When the Son of man comes to do justice to the chosen ones, will he find this faith on earth? (cf. Lc 18,8). Today, contemplating figures such as Mother Cándida María de Jesús Cipitria y Barriola, we can say "yes" with relief and firmness. That girl of simple origins on whose heart God had set his seal and whom he brought very soon, with the guidance of her Jesuit spiritual directors, to make the firm decision to live "for God alone". She faithfully kept to her decision as she herself recalled when she was about to die. She lived for God and for what he most desires: to reach everyone, to bring everyone the hope that does not disappoint, especially to those who need it most. "Where there is no room for the poor, there is no room for me either" the new Saint said, and with limited means she imbued the other Sisters with the desire to follow Jesus and to dedicate themselves to the education and advancement of women. So it was that the Hijas de Jesús [Daughters of Jesus] came into being; today they have in their Foundress a very lofty model of life to imitate and an exciting mission to carry on Mother Cándida's apostolate with her spirit and aspirations, in many countries.
"Remember who your teachers were from these you can learn the wisdom that leads to salvation through faith in Christ Jesus". For many years countless young people throughout Australia have been blessed with teachers who were inspired by the courageous and saintly example of zeal, perseverance and prayer of Mother Mary MacKillop. She dedicated herself as a young woman to the education of the poor in the difficult and demanding terrain of rural Australia, inspiring other women to join her in the first women's community of religious sisters of that country. She attended to the needs of each young person entrusted to her, without regard for station or wealth, providing both intellectual and spiritual formation. Despite many challenges, her prayers to St Joseph and her unflagging devotion to the Sacred Heart of Jesus, to whom she dedicated her new congregation, gave this holy woman the graces needed to remain faithful to God and to the Church. Through her intercession, may her followers today continue to serve God and the Church with faith and humility!
In the second half of the 19th century, in Campania, in the south of Italy, the Lord called a young elementary teacher, Giulia Salzano, and made her an apostle of Christian education, Foundress of the Congregation of the Catechist Sisters of the Sacred Heart. Mother Gulia understood well the importance of catechesis in the Church and, combining pedagogical training with spiritual fervour, dedicated herself with generosity and intelligence, contributing to the formation of people of every age and social class. She would repeat to the Sisters that she wished to catechize to the very last hour of her life, showing with her whole self that if "God created us to know him, love him and serve him in this life", it is necessary to put nothing before this task. May the example and intercession of St Giulia Salzano sustain the Church in her perennial duty to proclaim Christ and to form authentic Christian consciences.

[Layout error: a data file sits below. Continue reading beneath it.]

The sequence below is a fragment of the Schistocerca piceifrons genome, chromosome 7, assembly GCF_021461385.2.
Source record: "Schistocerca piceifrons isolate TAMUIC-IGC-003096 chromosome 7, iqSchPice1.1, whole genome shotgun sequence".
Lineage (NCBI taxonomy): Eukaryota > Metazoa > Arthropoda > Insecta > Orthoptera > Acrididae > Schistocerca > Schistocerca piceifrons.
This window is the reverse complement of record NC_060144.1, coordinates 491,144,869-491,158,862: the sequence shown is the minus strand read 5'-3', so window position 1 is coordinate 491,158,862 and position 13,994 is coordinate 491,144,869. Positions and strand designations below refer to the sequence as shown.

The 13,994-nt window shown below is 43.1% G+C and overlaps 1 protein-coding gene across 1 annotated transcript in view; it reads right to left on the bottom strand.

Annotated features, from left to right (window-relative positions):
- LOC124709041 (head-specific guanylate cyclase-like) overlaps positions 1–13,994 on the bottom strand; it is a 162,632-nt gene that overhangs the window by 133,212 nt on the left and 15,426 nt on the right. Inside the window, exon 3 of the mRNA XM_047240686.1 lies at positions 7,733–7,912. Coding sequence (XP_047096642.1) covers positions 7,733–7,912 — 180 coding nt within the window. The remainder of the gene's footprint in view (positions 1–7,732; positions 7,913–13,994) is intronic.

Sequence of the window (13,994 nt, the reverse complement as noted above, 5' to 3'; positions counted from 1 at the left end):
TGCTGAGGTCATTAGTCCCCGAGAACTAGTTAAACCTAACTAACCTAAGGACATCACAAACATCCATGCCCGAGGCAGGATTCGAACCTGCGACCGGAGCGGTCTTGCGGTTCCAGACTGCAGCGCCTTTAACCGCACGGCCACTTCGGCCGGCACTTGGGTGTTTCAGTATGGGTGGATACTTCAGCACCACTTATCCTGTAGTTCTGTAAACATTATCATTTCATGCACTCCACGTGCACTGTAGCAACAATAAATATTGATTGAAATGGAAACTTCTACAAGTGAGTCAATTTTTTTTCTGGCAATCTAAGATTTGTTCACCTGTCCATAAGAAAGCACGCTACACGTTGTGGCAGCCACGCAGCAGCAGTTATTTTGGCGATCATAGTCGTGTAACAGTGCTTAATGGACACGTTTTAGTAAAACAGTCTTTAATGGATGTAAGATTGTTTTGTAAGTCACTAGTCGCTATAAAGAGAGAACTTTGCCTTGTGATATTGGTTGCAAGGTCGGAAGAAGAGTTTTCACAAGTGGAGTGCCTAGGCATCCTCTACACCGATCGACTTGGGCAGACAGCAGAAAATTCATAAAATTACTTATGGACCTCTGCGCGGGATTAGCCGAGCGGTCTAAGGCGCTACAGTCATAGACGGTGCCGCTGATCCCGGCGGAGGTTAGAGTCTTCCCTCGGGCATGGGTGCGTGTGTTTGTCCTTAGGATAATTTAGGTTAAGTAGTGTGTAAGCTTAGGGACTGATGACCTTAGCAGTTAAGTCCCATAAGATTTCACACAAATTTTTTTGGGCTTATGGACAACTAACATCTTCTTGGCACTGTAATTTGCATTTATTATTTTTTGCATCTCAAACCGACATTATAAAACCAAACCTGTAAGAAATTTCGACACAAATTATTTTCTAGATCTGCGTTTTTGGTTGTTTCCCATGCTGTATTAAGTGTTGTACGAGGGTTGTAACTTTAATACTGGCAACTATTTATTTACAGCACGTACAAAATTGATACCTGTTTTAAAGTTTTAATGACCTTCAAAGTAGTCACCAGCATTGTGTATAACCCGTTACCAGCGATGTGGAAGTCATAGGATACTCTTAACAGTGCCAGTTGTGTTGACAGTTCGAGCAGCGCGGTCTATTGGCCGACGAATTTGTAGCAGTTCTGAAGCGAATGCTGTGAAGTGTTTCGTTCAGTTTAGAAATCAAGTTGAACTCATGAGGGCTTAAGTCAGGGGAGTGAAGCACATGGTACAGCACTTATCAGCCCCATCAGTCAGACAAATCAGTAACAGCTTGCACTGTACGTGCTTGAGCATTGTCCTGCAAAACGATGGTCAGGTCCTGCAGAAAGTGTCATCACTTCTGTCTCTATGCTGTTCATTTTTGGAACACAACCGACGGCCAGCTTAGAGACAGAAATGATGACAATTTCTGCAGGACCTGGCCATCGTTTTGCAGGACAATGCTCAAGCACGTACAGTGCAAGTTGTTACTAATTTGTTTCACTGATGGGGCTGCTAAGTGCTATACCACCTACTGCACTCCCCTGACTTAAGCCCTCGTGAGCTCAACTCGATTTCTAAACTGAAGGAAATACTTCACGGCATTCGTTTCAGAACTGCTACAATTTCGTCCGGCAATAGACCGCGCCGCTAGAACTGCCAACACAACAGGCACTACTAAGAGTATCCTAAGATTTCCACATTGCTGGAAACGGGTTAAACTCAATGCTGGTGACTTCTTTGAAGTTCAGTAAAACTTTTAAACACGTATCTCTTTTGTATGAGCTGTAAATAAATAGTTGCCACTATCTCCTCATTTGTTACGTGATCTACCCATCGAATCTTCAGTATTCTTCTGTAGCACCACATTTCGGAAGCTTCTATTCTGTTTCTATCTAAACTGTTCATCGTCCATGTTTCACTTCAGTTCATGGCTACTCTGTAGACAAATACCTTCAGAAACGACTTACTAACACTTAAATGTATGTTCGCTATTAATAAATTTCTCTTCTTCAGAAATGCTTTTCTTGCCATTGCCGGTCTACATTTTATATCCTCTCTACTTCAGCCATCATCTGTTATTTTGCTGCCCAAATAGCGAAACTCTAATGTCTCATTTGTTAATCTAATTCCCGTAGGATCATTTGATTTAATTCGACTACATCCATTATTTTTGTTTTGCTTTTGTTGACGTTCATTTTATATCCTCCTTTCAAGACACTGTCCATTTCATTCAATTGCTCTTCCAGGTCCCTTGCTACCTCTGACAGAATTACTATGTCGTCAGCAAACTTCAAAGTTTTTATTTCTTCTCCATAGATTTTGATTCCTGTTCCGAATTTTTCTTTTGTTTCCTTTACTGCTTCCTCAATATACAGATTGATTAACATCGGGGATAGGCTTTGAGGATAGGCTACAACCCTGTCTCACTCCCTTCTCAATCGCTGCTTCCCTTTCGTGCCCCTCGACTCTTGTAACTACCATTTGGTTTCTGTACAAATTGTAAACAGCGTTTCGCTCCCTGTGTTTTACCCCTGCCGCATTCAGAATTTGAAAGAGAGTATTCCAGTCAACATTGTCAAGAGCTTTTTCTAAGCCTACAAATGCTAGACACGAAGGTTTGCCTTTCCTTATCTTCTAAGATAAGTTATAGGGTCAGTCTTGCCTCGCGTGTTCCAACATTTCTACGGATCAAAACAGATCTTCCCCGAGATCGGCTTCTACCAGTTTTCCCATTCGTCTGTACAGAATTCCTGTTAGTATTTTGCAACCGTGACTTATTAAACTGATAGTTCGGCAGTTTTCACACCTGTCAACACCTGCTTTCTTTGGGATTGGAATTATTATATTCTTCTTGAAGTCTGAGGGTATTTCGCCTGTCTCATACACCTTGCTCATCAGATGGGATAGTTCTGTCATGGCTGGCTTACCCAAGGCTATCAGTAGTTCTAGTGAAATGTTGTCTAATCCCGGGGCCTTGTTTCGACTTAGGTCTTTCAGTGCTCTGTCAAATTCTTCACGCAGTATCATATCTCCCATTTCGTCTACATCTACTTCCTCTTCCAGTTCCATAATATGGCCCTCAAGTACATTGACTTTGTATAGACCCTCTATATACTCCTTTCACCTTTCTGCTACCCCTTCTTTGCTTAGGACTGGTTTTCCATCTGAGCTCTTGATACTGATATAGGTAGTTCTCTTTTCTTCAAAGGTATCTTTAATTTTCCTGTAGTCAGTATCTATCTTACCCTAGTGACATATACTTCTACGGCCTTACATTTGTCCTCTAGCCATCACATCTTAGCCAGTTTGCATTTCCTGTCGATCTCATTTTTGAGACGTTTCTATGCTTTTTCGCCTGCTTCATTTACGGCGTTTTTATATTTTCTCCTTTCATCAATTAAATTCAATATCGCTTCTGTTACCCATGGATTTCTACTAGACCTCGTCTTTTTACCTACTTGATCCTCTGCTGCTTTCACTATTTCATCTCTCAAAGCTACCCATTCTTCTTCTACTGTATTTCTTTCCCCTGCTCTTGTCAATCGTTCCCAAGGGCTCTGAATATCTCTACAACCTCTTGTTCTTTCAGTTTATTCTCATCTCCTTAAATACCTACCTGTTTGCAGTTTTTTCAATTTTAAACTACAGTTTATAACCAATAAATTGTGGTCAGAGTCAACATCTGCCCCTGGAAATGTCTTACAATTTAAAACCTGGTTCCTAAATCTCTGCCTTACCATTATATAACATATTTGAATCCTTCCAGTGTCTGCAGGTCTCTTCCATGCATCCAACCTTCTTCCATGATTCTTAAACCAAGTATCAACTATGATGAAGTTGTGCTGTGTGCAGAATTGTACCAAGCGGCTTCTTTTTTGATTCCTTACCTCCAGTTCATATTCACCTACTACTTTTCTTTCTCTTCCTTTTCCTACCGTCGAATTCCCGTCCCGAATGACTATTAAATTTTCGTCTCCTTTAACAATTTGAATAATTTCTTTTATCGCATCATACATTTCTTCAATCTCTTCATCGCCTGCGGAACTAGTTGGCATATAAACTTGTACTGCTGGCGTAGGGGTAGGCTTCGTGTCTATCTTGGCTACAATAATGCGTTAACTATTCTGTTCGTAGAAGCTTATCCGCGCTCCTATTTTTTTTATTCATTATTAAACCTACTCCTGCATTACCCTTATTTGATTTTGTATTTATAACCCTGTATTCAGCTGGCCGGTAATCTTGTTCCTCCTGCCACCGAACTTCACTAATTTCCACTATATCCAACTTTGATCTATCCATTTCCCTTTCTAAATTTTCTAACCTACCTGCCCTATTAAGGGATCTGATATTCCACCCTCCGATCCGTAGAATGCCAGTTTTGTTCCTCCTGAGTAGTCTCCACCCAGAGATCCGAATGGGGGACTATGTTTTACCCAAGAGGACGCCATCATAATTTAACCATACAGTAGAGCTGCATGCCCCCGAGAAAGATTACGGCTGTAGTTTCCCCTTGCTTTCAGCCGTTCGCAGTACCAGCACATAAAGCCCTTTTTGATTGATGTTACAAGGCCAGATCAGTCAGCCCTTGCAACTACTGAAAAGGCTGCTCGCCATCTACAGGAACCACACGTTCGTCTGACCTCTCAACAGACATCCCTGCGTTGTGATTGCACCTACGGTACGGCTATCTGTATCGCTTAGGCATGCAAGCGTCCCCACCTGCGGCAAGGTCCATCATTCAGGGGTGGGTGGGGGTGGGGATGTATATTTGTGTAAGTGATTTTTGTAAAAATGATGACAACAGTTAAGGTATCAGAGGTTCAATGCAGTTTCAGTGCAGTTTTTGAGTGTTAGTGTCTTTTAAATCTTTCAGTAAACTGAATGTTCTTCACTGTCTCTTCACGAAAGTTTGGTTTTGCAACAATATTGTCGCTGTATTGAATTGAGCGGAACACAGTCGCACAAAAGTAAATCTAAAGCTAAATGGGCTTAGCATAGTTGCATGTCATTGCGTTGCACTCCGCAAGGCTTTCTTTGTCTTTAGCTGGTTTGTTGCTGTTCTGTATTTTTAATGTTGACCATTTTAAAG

St Battista Camilla Varano, a Poor Clare nun of the 15th century, witnessed to the deep evangelical meaning of life, especially through persevering prayer. She entered the monastery in Urbino at the age of 23, fitting into that vast movement of the reform of Franciscan female spirituality which aimed to recover fully the charism of St Clare of Assisi. She promoted new monastic foundations in Camerino where she was several times elected Abbess, in Fermo and in San Severino. St Battista's life, totally immersed in divine depths, was a constant ascent on the way of perfection, with a heroic love of God and neighbour. She was marked by profound suffering and mystic consolation; in fact she had decided, as she herself writes, "to enter the most Sacred Heart of Jesus and to drown in the ocean of his most bitter suffering". In a period in which the Church was undergoing a period of moral laxity, she took with determination the road of penance and prayer, enlivened by an ardent desire for the renewal of the Mystical Body of Christ.
Dear brothers and sisters, let us thank the Lord for the gift of holiness that is resplendent in the Church and today shines out on the faces of these brothers and sisters of ours. Jesus also invites each one of us to follow him in order to inherit eternal life. Let us allow ourselves to be attracted by these luminous examples and to be guided by their teaching, so that our life may be a canticle of praise to God. May the Virgin Mary and the intercession of the six new Saints whom we joyfully venerate today obtain this for us. Amen.
Distinguished Ladies and Gentlemen,
Dear brothers and sisters,